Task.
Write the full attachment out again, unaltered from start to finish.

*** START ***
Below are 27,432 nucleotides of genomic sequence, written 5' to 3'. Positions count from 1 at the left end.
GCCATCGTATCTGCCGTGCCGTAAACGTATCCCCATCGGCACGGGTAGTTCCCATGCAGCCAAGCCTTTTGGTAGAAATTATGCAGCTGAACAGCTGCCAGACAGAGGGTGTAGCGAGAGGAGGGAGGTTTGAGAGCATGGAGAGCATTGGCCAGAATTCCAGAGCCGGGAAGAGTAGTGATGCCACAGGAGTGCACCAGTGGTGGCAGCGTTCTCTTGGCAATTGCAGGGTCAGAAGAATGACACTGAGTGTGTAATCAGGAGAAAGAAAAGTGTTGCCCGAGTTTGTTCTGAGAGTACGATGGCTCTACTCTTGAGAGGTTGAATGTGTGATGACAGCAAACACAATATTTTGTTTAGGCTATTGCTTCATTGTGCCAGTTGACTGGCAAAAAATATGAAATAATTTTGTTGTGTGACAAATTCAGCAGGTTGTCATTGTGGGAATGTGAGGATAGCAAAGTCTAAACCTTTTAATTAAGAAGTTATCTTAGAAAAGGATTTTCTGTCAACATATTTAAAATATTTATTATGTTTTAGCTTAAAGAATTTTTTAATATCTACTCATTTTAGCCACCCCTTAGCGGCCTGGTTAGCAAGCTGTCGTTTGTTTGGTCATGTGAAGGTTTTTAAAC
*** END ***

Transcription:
Below are 27,432 nucleotides of genomic sequence, written 5' to 3'. Positions count from 1 at the left end.
GCCATCGTATCTGCCGTGCCGTAAACGTATCCCCATCGGCACGGGTAGTTCCCATGCAGCCAAGCCTTTTGGTAGAAATTATGCAGCTGAACAGCTGCCAGACAGAGGGTGTAGCGAGAGGAGGGAGGTTTGAGAGCATGGAGAGCATTGGCCAGAATTCCAGAGCCGGGAAGAGTAGTGATGCCACAGGAGTGCACCAGTGGTGGCAGCGTTCTCTTGGCAATTGCAGGGTCAGAAGAATGACACTGAGTGTGTAATCAGGAGAAAGAAAAGTGTTGCCCGAGTTTGTTCTGAGAGTACGATGGCTCTACTCTTGAGAGGTTGAATGTGTGATGACAGCAAACACAATATTTTGTTTAGGCTATTGCTTCATTGTGCCAGTTGACTGGCAAAAAATATGAAATAATTTTGTTGTGTGACAAATTCAGCAGGTTGTCATTGTGGGAATGTGAGGATAGCAAAGTCTAAACCTTTTAATTAAGAAGTTATCTTAGAAAAGGATTTTCTGTCAACATATTTAAAATATTTATTATGTTTTAGCTTAAAGAATTTTTTAATATCTACTCATTTTAGCCACCCCTTAGCGGCCTGGTTAGCAAGCTGTCGTTTGTTTGGTCATGTGAAGGTTTTTAAAC